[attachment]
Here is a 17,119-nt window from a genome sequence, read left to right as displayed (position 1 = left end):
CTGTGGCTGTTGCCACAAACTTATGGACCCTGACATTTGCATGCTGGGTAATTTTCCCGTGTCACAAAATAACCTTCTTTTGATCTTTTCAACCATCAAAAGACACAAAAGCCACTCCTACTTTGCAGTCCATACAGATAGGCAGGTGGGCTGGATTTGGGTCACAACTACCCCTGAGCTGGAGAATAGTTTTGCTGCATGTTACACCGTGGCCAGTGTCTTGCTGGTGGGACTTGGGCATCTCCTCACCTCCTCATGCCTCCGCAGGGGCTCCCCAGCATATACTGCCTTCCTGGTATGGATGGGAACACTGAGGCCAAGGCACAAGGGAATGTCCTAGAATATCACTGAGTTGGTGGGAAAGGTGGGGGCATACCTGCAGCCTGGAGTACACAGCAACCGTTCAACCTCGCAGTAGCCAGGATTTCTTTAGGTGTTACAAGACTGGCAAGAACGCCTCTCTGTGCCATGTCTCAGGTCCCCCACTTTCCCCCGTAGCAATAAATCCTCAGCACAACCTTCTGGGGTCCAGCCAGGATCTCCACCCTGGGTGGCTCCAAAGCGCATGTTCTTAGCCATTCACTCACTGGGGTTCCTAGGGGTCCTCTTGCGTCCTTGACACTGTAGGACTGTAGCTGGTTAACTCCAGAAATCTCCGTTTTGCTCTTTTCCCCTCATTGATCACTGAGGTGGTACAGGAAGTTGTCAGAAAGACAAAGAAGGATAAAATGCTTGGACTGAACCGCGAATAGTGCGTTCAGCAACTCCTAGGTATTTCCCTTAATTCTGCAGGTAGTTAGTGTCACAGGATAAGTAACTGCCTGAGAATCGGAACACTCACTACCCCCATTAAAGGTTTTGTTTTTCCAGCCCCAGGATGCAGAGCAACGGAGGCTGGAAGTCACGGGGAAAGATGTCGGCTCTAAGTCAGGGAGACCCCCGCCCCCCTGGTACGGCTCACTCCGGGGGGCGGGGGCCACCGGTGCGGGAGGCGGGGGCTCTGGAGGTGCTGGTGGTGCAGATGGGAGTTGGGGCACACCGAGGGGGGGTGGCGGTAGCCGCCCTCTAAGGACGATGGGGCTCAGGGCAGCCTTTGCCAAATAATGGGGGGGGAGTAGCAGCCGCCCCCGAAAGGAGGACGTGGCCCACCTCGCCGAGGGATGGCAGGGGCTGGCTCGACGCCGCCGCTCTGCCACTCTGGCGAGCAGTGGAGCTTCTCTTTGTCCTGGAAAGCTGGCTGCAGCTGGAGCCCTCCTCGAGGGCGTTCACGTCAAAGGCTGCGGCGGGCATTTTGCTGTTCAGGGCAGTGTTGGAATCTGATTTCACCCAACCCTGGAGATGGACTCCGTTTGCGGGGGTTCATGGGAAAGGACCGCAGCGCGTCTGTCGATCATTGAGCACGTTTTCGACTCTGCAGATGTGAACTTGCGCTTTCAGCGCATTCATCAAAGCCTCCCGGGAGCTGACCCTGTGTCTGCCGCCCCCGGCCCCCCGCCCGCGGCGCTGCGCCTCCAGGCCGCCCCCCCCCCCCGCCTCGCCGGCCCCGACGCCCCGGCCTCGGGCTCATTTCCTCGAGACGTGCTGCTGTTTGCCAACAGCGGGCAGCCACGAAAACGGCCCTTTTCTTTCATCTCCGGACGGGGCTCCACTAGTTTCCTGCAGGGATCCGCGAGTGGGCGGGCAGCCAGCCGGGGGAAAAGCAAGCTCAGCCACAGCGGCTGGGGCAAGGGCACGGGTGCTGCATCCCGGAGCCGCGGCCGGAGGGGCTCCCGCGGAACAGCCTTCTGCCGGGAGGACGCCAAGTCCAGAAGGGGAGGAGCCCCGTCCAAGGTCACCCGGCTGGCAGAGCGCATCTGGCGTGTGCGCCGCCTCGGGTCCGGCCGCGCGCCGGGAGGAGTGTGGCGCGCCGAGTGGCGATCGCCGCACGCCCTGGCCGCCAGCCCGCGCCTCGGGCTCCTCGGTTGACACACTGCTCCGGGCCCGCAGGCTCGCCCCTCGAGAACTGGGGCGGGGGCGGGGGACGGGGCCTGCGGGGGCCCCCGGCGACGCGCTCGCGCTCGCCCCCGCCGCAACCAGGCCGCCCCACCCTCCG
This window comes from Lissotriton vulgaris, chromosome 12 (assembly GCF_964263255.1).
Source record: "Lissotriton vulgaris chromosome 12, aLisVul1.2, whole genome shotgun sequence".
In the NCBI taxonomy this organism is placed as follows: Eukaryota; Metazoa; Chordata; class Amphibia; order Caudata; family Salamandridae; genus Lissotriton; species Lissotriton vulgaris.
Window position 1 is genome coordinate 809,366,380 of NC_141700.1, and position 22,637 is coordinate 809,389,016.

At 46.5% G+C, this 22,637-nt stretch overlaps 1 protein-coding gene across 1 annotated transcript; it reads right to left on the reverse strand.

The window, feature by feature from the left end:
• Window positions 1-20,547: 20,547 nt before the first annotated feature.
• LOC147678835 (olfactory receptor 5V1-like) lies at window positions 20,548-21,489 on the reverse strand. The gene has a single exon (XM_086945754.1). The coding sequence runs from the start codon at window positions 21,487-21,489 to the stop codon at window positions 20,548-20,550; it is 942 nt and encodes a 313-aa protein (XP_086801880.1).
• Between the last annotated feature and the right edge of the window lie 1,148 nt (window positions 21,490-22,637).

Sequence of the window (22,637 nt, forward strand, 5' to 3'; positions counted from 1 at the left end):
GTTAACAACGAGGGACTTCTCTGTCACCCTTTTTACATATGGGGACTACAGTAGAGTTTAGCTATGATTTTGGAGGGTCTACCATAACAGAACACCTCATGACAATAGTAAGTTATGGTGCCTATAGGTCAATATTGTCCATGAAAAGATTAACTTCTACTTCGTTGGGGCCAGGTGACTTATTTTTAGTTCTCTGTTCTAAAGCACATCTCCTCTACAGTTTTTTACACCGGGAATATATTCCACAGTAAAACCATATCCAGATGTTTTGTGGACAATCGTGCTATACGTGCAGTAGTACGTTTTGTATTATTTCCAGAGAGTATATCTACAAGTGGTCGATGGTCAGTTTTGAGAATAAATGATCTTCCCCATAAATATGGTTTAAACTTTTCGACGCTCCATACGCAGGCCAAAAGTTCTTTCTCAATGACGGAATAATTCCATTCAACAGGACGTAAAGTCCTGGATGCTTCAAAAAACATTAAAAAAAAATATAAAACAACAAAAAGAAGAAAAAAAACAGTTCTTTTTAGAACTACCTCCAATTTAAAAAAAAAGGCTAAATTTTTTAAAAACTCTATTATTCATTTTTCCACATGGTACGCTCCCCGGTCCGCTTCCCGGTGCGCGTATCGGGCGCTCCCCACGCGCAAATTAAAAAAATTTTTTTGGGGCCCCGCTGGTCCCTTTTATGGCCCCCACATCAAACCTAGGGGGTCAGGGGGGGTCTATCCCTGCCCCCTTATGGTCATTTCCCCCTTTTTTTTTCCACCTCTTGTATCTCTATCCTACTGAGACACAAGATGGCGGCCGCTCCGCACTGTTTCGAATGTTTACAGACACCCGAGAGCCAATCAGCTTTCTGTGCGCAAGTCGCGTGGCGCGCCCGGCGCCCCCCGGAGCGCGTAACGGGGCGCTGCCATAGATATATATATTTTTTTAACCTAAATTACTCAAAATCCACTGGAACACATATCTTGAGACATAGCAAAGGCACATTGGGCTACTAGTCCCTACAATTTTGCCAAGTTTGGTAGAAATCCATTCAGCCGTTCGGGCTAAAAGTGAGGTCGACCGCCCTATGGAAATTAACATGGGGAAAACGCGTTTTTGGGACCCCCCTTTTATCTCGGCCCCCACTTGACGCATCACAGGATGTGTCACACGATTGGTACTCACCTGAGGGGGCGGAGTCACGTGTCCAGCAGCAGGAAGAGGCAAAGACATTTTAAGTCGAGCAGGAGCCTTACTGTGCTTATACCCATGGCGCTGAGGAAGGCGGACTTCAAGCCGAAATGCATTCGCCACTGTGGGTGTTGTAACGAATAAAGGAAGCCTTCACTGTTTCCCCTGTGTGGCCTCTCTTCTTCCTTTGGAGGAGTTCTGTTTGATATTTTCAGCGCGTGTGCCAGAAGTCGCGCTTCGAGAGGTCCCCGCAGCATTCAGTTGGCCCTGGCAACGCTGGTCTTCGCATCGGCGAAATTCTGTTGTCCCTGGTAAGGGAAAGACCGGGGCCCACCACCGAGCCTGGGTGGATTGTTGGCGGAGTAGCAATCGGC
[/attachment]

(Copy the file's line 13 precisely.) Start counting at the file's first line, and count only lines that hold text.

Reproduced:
GTTAACAACGAGGGACTTCTCTGTCACCCTTTTTACATATGGGGACTACAGTAGAGTTTAGCTATGATTTTGGAGGGTCTACCATAACAGAACACCTCATGACAATAGTAAGTTATGGTGCCTATAGGTCAATATTGTCCATGAAAAGATTAACTTCTACTTCGTTGGGGCCAGGTGACTTATTTTTAGTTCTCTGTTCTAAAGCACATCTCCTCTACAGTTTTTTACACCGGGAATATATTCCACAGTAAAACCATATCCAGATGTTTTGTGGACAATCGTGCTATACGTGCAGTAGTACGTTTTGTATTATTTCCAGAGAGTATATCTACAAGTGGTCGATGGTCAGTTTTGAGAATAAATGATCTTCCCCATAAATATGGTTTAAACTTTTCGACGCTCCATACGCAGGCCAAAAGTTCTTTCTCAATGACGGAATAATTCCATTCAACAGGACGTAAAGTCCTGGATGCTTCAAAAAACATTAAAAAAAAATATAAAACAACAAAAAGAAGAAAAAAAACAGTTCTTTTTAGAACTACCTCCAATTTAAAAAAAAAGGCTAAATTTTTTAAAAACTCTATTATTCATTTTTCCACATGGTACGCTCCCCGGTCCGCTTCCCGGTGCGCGTATCGGGCGCTCCCCACGCGCAAATTAAAAAAATTTTTTTGGGGCCCCGCTGGTCCCTTTTATGGCCCCCACATCAAACCTAGGGGGTCAGGGGGGGTCTATCCCTGCCCCCTTATGGTCATTTCCCCCTTTTTTTTTCCACCTCTTGTATCTCTATCCTACTGAGACACAAGATGGCGGCCGCTCCGCACTGTTTCGAATGTTTACAGACACCCGAGAGCCAATCAGCTTTCTGTGCGCAAGTCGCGTGGCGCGCCCGGCGCCCCCCGGAGCGCGTAACGGGGCGCTGCCATAGATATATATATTTTTTTAACCTAAATTACTCAAAATCCACTGGAACACATATCTTGAGACATAGCAAAGGCACATTGGGCTACTAGTCCCTACAATTTTGCCAAGTTTGGTAGAAATCCATTCAGCCGTTCGGGCTAAAAGTGAGGTCGACCGCCCTATGGAAATTAACATGGGGAAAACGCGTTTTTGGGACCCCCCTTTTATCTCGGCCCCCACTTGACGCATCACAGGATGTGTCACACGATTGGTACTCACCTGAGGGGGCGGAGTCACGTGTCCAGCAGCAGGAAGAGGCAAAGACATTTTAAGTCGAGCAGGAGCCTTACTGTGCTTATACCCATGGCGCTGAGGAAGGCGGACTTCAAGCCGAAATGCATTCGCCACTGTGGGTGTTGTAACGAATAAAGGAAGCCTTCACTGTTTCCCCTGTGTGGCCTCTCTTCTTCCTTTGGAGGAGTTCTGTTTGATATTTTCAGCGCGTGTGCCAGAAGTCGCGCTTCGAGAGGTCCCCGCAGCATTCAGTTGGCCCTGGCAACGCTGGTCTTCGCATCGGCGAAATTCTGTTGTCCCTGGTAAGGGAAAGACCGGGGCCCACCACCGAGCCTGGGTGGATTGTTGGCGGAGTAGCAATCGGC